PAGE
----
The Zapatista Movement in Mexico (described in Rebecca Solnit’s Hope in the Dark) rose up in 1994 in response to the Nafta trade agreement, which harmed much local farming. The Movement now governs a large part of the southern state of Chiapas. This indigenous-based group intentionally organizes from the ground up–its power structure is horizontal and decentralized. It is founded on principles of gender equality and on local control of land and resources. It emphasizes communal interest and wide participation.

Because it intends to be a leaderless movement, one of the Zapatistas’ main spokespeople used an assumed name, Subcommandante Marcos. He writes here of the deep uprooting of assumptions that shaped them:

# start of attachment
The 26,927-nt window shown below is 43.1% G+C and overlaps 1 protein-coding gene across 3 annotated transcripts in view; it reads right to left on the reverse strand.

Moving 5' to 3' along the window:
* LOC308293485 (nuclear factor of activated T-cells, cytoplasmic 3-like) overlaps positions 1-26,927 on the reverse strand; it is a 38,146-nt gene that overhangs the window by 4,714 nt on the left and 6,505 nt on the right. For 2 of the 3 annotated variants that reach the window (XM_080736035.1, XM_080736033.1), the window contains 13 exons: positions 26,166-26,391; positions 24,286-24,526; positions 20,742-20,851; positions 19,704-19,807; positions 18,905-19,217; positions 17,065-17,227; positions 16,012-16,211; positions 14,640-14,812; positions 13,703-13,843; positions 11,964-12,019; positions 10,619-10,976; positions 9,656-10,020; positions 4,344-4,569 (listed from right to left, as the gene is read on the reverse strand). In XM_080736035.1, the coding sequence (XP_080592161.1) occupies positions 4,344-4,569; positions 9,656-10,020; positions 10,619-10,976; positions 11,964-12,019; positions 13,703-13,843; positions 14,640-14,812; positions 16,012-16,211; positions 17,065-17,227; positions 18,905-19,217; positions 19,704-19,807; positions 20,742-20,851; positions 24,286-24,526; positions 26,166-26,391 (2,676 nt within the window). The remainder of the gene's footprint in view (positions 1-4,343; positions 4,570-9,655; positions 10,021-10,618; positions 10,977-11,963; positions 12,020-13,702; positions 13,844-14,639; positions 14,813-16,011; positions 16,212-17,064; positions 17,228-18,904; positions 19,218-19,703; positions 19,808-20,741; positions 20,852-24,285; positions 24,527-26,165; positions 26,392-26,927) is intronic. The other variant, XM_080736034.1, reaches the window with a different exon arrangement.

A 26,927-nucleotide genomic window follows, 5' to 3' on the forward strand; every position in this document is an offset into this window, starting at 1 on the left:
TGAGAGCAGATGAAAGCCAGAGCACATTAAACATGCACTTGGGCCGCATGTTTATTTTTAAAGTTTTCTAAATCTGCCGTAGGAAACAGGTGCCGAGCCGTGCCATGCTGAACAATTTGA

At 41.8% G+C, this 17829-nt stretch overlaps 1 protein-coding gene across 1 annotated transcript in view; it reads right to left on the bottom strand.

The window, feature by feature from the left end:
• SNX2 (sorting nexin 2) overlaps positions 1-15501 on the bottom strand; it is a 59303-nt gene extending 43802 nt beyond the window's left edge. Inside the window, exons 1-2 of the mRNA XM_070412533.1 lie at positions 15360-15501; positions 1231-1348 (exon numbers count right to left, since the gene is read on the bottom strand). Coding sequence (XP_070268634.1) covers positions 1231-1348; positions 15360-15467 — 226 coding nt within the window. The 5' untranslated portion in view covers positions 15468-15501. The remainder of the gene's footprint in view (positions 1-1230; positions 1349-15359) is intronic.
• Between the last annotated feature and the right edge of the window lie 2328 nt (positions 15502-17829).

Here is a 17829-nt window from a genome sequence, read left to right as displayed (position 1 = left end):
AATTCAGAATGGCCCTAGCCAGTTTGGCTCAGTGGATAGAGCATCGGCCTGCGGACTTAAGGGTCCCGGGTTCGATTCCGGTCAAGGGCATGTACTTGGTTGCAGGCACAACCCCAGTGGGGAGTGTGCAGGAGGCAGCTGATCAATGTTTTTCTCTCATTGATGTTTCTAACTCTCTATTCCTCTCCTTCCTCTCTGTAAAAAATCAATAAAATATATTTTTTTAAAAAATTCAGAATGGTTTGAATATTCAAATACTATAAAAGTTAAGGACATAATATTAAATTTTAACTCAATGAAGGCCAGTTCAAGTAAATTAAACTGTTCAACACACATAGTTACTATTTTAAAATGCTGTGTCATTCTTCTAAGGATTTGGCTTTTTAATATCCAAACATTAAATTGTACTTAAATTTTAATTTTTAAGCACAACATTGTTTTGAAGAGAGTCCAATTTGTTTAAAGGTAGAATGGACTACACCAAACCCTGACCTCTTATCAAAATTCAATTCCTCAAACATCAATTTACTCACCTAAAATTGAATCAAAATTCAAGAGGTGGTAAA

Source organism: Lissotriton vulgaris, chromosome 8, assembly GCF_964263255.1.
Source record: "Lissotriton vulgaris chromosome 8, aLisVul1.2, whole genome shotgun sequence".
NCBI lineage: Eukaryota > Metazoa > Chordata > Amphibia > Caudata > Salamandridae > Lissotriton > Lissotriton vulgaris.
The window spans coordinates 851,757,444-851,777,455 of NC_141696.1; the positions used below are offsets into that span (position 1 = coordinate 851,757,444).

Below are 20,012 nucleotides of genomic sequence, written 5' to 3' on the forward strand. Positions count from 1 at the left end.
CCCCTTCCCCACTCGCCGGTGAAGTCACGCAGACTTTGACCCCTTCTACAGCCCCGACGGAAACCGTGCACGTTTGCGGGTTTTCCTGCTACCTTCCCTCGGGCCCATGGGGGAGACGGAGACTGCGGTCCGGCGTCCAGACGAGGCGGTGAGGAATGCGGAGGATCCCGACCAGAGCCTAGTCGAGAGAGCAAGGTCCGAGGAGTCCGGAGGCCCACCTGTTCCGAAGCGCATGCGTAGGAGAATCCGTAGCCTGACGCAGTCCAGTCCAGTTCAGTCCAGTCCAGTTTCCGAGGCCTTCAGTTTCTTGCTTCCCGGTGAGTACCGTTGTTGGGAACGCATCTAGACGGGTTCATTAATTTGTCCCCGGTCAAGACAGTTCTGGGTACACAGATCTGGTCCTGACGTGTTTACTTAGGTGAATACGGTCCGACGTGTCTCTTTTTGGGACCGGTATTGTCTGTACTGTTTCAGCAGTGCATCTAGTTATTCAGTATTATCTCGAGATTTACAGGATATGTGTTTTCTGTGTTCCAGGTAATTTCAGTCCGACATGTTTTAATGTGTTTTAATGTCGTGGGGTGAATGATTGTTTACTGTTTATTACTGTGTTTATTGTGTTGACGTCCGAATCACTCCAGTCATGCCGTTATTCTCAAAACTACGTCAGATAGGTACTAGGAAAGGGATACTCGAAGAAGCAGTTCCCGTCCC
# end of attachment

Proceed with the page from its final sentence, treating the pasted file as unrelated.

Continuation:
History written by Power taught us that we had lost . . . We did not believe what Power taught us. We skipped class when they taught conformity and idiocy. We failed modernity. We are united by the imagination, by creativity, by tomorrow. In the past we not only met defeat but also found a desire for justice and the dream of being better. We left skepticism hanging from the hook of big capital and discovered that we could believe, that it was worth believing, that we should believe—in ourselves. Health to you, and don’t forget that flowers, like hope, are harvested.” –Subcommandante Marcos, quoted in Hope in the Dark, p. 109

A commitment to care, to love, to health, to ourselves, brings a harvest of hope.